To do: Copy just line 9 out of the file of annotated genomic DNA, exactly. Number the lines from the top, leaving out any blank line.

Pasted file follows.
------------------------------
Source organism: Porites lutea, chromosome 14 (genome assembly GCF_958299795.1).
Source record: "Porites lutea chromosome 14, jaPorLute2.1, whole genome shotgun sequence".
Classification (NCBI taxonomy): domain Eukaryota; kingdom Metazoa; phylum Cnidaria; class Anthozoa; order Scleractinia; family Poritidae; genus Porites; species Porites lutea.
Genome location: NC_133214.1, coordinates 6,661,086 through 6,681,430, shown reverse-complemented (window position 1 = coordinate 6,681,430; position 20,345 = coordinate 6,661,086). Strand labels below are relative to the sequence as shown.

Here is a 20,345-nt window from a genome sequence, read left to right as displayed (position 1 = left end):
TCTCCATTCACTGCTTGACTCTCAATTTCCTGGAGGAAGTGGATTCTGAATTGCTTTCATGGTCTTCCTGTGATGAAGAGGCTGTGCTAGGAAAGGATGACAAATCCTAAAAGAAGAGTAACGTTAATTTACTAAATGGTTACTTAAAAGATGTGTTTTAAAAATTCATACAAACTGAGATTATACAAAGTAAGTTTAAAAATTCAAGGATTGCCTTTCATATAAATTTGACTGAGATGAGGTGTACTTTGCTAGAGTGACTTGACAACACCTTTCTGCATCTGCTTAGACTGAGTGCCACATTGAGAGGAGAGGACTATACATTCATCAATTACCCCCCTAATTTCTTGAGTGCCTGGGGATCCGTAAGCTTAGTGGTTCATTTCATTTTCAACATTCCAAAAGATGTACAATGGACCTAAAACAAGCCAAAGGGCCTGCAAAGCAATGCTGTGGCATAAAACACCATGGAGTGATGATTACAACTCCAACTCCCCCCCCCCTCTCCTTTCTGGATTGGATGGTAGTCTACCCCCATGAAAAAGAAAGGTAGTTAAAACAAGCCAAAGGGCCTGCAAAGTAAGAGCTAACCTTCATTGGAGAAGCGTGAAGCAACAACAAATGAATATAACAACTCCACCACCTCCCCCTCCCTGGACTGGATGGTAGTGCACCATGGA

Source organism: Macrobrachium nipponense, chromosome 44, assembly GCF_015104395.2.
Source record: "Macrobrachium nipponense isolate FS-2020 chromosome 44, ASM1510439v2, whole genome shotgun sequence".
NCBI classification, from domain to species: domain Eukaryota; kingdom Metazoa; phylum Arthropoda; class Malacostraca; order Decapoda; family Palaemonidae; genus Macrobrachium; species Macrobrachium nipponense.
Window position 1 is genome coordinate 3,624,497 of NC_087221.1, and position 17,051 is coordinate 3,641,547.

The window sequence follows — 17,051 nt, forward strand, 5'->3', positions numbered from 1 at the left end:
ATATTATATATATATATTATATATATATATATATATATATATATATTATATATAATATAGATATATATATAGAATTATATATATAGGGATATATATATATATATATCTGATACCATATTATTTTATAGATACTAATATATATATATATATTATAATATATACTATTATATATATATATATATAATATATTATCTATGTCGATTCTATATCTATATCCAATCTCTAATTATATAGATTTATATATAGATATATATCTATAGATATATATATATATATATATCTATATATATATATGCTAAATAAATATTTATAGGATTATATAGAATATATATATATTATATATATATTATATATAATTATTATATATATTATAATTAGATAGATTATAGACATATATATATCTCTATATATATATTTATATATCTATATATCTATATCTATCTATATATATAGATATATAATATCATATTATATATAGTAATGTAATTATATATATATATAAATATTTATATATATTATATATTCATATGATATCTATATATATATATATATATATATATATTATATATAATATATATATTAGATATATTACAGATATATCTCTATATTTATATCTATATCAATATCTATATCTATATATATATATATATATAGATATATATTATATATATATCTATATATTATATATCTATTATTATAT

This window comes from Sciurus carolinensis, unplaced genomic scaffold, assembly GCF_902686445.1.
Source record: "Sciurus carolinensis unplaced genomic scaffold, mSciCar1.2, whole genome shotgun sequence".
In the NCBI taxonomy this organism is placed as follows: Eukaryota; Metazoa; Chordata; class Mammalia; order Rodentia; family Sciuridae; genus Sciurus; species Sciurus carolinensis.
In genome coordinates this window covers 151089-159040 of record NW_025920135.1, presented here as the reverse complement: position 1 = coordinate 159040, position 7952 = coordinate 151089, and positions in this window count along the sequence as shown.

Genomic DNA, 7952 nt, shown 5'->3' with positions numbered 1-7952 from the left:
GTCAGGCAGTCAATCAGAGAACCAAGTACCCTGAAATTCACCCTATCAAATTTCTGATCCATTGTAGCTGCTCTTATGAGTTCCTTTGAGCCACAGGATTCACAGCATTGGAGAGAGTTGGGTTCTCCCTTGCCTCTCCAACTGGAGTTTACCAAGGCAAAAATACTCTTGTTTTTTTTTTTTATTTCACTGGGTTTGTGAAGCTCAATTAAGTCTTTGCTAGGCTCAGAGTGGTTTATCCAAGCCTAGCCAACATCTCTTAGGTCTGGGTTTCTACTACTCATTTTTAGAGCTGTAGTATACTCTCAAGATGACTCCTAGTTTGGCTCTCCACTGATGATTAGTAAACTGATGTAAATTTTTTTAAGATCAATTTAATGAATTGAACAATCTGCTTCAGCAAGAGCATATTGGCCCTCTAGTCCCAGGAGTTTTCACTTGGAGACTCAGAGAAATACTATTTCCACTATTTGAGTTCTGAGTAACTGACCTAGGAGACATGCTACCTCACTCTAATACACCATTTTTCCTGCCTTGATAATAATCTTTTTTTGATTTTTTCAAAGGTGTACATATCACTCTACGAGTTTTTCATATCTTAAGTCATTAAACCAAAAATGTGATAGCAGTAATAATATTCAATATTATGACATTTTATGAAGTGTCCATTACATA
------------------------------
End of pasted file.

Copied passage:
NCBI classification, from domain to species: domain Eukaryota; kingdom Metazoa; phylum Arthropoda; class Malacostraca; order Decapoda; family Palaemonidae; genus Macrobrachium; species Macrobrachium nipponense.